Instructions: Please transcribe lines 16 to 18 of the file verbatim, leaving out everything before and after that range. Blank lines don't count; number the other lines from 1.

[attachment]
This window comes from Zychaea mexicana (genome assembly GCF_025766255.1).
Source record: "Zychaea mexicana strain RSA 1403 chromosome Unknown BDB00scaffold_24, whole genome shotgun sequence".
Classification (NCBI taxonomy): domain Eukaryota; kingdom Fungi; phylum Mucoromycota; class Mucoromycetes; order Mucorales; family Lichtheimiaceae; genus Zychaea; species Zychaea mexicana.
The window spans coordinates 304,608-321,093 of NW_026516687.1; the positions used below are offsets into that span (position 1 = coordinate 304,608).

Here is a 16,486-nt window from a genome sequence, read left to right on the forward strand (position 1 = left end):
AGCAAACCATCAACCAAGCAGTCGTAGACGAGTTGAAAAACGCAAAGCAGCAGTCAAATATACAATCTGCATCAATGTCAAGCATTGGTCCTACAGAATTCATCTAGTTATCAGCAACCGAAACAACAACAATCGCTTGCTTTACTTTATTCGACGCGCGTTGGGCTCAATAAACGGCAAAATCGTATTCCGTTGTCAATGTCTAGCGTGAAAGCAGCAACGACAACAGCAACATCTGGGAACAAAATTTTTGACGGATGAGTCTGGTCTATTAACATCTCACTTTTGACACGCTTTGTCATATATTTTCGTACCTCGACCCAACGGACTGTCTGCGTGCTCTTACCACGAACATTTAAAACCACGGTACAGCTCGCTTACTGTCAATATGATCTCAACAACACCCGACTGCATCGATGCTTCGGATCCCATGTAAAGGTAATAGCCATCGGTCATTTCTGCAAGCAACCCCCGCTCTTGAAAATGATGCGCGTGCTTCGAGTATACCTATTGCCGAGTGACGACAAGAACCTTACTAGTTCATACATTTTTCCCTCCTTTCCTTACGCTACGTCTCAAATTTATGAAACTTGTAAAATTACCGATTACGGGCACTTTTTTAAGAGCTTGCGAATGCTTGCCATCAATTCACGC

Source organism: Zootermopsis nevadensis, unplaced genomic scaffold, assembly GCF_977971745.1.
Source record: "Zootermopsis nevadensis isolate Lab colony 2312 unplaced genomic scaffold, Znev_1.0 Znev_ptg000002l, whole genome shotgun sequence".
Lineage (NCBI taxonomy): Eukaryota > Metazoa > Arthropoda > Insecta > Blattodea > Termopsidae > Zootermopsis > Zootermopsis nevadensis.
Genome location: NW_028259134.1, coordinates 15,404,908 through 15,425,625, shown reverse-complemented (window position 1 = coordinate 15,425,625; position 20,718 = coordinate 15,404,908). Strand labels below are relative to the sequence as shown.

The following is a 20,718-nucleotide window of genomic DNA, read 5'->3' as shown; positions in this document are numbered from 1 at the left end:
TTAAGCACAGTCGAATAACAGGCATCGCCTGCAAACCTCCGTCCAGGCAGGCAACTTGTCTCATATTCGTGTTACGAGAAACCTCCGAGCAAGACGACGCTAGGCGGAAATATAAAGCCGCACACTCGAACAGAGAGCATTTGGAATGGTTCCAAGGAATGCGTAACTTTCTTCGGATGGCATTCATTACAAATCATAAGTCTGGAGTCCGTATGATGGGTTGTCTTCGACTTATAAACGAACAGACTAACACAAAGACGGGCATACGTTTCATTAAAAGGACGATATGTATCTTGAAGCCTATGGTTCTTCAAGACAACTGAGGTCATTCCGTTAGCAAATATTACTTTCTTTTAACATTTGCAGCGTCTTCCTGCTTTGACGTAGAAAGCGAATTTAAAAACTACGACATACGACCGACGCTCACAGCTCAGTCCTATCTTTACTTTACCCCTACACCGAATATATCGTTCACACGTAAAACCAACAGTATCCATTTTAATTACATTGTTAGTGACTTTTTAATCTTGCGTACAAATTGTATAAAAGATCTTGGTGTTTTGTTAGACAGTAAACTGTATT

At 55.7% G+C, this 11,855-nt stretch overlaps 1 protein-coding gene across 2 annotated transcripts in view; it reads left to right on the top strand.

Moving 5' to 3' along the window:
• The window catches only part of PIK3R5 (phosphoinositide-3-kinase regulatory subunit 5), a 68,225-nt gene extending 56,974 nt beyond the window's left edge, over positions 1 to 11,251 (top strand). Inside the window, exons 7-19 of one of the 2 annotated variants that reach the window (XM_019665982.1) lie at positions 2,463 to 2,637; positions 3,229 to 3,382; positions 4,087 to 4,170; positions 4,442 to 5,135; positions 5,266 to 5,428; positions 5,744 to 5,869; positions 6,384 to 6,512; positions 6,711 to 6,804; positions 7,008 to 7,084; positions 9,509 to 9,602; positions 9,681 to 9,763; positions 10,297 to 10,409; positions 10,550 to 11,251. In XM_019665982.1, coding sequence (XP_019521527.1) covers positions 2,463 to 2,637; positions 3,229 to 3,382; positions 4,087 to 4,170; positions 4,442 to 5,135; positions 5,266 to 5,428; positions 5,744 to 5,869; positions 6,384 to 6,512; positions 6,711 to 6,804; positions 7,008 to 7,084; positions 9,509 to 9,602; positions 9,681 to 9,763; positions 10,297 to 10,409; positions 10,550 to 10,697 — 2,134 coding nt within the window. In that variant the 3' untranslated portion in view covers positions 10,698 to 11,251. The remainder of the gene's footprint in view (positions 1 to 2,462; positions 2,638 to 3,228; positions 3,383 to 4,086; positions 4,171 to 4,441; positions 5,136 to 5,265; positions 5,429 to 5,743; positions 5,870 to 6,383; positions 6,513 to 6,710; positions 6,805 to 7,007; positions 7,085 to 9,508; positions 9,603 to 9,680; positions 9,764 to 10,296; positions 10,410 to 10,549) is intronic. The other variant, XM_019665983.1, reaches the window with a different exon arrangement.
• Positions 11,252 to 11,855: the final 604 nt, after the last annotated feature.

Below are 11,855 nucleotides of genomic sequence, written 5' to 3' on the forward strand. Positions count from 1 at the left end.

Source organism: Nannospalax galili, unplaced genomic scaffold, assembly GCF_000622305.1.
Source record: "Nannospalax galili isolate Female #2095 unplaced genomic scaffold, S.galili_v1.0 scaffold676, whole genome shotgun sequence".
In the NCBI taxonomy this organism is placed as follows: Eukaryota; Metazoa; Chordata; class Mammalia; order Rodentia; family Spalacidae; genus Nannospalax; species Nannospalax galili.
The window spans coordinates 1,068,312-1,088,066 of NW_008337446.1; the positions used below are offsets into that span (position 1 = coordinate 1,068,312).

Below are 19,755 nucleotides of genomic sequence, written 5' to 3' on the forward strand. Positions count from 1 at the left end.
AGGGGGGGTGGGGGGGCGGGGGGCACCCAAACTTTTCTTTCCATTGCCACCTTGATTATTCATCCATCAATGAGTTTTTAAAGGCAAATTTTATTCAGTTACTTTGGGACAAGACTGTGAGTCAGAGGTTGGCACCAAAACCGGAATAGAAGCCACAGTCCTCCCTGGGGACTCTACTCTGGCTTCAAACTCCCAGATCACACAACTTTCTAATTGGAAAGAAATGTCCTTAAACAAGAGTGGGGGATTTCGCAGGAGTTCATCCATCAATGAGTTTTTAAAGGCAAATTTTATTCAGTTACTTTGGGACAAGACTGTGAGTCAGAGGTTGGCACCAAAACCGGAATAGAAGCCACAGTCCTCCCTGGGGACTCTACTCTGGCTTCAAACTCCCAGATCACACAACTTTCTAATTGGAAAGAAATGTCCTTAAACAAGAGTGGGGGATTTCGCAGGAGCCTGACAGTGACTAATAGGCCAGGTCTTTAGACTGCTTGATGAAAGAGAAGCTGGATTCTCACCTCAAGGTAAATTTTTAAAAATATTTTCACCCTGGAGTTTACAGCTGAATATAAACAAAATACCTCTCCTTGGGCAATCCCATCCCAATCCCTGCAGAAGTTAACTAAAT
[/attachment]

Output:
• Positions 11,252 to 11,855: the final 604 nt, after the last annotated feature.

Below are 11,855 nucleotides of genomic sequence, written 5' to 3' on the forward strand. Positions count from 1 at the left end.

Source organism: Nannospalax galili, unplaced genomic scaffold, assembly GCF_000622305.1.